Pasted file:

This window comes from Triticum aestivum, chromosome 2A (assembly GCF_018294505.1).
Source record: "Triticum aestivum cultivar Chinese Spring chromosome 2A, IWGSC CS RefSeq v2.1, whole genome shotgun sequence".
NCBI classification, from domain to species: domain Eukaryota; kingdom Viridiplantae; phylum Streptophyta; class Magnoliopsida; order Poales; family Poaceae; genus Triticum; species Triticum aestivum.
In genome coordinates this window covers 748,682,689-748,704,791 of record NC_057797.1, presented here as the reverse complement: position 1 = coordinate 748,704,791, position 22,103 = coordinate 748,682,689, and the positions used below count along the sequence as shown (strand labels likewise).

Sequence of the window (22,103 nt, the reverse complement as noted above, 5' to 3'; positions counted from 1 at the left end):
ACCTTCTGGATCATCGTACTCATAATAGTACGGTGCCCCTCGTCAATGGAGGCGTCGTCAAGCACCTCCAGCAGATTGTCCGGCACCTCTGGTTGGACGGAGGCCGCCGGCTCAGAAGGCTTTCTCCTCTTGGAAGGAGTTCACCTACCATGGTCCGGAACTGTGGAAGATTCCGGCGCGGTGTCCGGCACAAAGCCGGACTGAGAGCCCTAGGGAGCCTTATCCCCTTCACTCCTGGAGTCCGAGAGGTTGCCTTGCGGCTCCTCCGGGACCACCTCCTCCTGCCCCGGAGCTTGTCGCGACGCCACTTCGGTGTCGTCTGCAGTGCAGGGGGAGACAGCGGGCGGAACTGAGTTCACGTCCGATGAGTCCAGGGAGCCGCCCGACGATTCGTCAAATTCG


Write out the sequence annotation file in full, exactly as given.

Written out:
This window comes from Triticum aestivum, chromosome 2A (assembly GCF_018294505.1).
Source record: "Triticum aestivum cultivar Chinese Spring chromosome 2A, IWGSC CS RefSeq v2.1, whole genome shotgun sequence".
NCBI classification, from domain to species: domain Eukaryota; kingdom Viridiplantae; phylum Streptophyta; class Magnoliopsida; order Poales; family Poaceae; genus Triticum; species Triticum aestivum.
In genome coordinates this window covers 748,682,689-748,704,791 of record NC_057797.1, presented here as the reverse complement: position 1 = coordinate 748,704,791, position 22,103 = coordinate 748,682,689, and the positions used below count along the sequence as shown (strand labels likewise).

Sequence of the window (22,103 nt, the reverse complement as noted above, 5' to 3'; positions counted from 1 at the left end):
ACCTTCTGGATCATCGTACTCATAATAGTACGGTGCCCCTCGTCAATGGAGGCGTCGTCAAGCACCTCCAGCAGATTGTCCGGCACCTCTGGTTGGACGGAGGCCGCCGGCTCAGAAGGCTTTCTCCTCTTGGAAGGAGTTCACCTACCATGGTCCGGAACTGTGGAAGATTCCGGCGCGGTGTCCGGCACAAAGCCGGACTGAGAGCCCTAGGGAGCCTTATCCCCTTCACTCCTGGAGTCCGAGAGGTTGCCTTGCGGCTCCTCCGGGACCACCTCCTCCTGCCCCGGAGCTTGTCGCGACGCCACTTCGGTGTCGTCTGCAGTGCAGGGGGAGACAGCGGGCGGAACTGAGTTCACGTCCGATGAGTCCAGGGAGCCGCCCGACGATTCGTCAAATTCG